Unresolved business disputes can take up valuable time, money and resources.
Disputes can have a draining effect on day-to-day business activities. They can take up valuable management time and lead to significant costs being incurred. They can also cause reputational risks for those on both sides. As a result, most businesses want to avoid disputes wherever possible and resolve them efficiently when they arise.
What is the difference between arbitration and adjudication?
We provide commercial advice on resolving disputes from the outset with the aim doing so effectively and efficiently. We advise on the most appropriate methods of common dispute resolution (such as court proceedings) and alternative dispute resolution to help achieve your aims – such as adjudication, arbitration, expert determination and mediation as well as some less commonly used methods. We are also very experienced in bringing and defending court proceedings.
Often seen as a “pay now, argue later” process, adjudication is normally used to resolve construction disputes, as the parties to a construction contract cannot contract out of it.
Adjudication generally takes 28 days – although this can be extended with the process kick-started by one party serving a notice. Usually, an adjudicator can’t award costs unless the parties have otherwise agreed. Crucially, adjudication awards are enforced by the courts.
Adjudication is designed to safeguard cash flow for businesses by stopping one side from withholding payments from the other for long periods of time. But adjudication isn’t the end of the story. The adjudicator’s decision often lasts until practical completion, when it can lead to arbitration or litigation if not accepted.
Arbitration is a private process but can be expensive. Unlike a judge, the arbitrator’s time is paid for by the parties involved, and there are limited grounds to appeal the final decision. The arbitrator also has the power to order costs.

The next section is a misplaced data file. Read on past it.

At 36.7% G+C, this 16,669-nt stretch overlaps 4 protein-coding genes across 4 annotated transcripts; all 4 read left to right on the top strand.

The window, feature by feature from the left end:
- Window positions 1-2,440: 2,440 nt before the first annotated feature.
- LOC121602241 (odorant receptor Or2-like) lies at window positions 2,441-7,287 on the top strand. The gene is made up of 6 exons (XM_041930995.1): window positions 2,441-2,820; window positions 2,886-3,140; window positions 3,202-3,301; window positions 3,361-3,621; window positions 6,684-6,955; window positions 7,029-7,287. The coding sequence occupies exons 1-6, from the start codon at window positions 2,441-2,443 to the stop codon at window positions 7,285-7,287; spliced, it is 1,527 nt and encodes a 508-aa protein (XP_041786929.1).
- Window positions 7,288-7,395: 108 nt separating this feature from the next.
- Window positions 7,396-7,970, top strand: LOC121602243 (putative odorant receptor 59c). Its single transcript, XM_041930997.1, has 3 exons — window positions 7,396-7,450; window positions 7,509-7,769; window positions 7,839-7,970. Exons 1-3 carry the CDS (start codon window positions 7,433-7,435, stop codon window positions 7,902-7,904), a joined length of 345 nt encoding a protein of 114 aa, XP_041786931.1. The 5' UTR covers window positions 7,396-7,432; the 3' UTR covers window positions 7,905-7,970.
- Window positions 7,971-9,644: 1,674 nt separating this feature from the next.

Arbitration is regularly used in commercial cross-border contracts as it enables the parties to agree a neutral venue.
Very impressed by the care with which my case was handled and the level of back-up and support made available to me.
Mediation is the most cost-effective method of alternative dispute resolution. It involves a neutral, independent mediator. It is completely voluntary and conducted on a “without prejudice” basis. This means that the parties cannot refer to matters discussed during the mediation in any future litigation.
Each party sets out its position to the mediator at the start of the day in a joint session. The parties then split up into separate rooms seeking to persuade each other of the strengths of their respective positions with the ultimate aim of negotiating a settlement through the mediator.
An independent mediator can help to objectively assess the strengths and weaknesses of all parties.
The parties agree to be bound by the decision of an experienced expert. The expert can decide whether they want to hold a hearing or simply make a decision on being presented with the papers and arguments from both parties.
The expert’s decision is final and can generally only be challenged in the event of fraud or manifest error.
In many cases issuing and serving Court proceedings is an effective way of protecting rights and achieving objectives. This is particularly so where clients need to act quickly and effectively to enforce their rights. For example, by seeking an injunction. Having commenced Court proceedings, our experience is that the dispute is often then resolved through other dispute resolution methods such as mediation.
Who do we help?
We advise any clients who are bringing or defending a dispute on how best to resolve the dispute.